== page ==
Jason Cory Brunson, PhD
Artificial intelligence methods using large healthcare data sets frequently involve trade-offs, most notedly between accuracy and interpretability. Recent work on individualized models, in the tradition of case-based reasoning, has achieved both, but at a cost to efficiency. The COVID-19 pandemic has highlighted the need for real-time modeling with EHR-derived data that satisfies all three criteria. This proposal leverages recent advances in scientific modeling software to more efficiently manage ensembles of individualized models. The primary application is to predict outcomes for COVID-19 patients in Florida, and to augment these predictions with individualized risk assessments. The team brings clinical, mathematical, and computer science expertise toward the open-source implementation of this new modeling approach.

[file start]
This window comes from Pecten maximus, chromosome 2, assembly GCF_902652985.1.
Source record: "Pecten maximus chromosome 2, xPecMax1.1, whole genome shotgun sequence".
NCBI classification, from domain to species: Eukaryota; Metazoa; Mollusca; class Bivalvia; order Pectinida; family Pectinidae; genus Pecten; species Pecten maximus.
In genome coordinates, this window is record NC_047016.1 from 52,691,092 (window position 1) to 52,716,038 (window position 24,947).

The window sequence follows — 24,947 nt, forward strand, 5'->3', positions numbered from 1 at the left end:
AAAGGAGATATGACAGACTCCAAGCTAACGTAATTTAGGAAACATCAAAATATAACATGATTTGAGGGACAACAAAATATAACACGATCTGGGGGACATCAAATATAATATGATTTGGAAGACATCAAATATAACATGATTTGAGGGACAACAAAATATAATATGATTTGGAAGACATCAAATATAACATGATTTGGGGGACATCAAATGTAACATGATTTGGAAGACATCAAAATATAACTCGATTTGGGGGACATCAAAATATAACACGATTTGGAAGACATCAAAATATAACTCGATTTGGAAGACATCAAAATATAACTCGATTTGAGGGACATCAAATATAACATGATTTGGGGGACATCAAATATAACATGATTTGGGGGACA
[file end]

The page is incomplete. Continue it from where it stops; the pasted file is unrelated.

There is a widely-recognized need for point-of-care decision support that is both personalized and evidence-based: specific to the present environment, the local population or providing institution, or to the individual patient, and conducted with the same rigor as clinical trials and retrospective studies. This need has become especially apparent during the COVID-19 pandemic, during which the dominant viral strain, evidence-based prevention and treatment guidelines, public health policy, and individual behavior have varied widely across time and space. While such resources will necessarily make use of EHR-derived data, EHR-based predictive models illustrate a common trade-off in artificial intelligence: a loss in interpretability in exchange for a gain in predictive accuracy. A recent approach, which we call individualized modeling, builds on the promise of case-based reasoning by fitting a classical (and interpretable) statistical model to a cohort of past cases retrieved for its similarity to a new case. However, while this approach achieves both accuracy and interpretability, it has to date been limited by its memory and runtime costs. Our goal with this project is to make progress toward what might be called the “triple-aim” of EHR-based decision support: models that achieve the accuracy of advanced machine learning methods, the interpretability of classical statistical models, and the efficiency of both.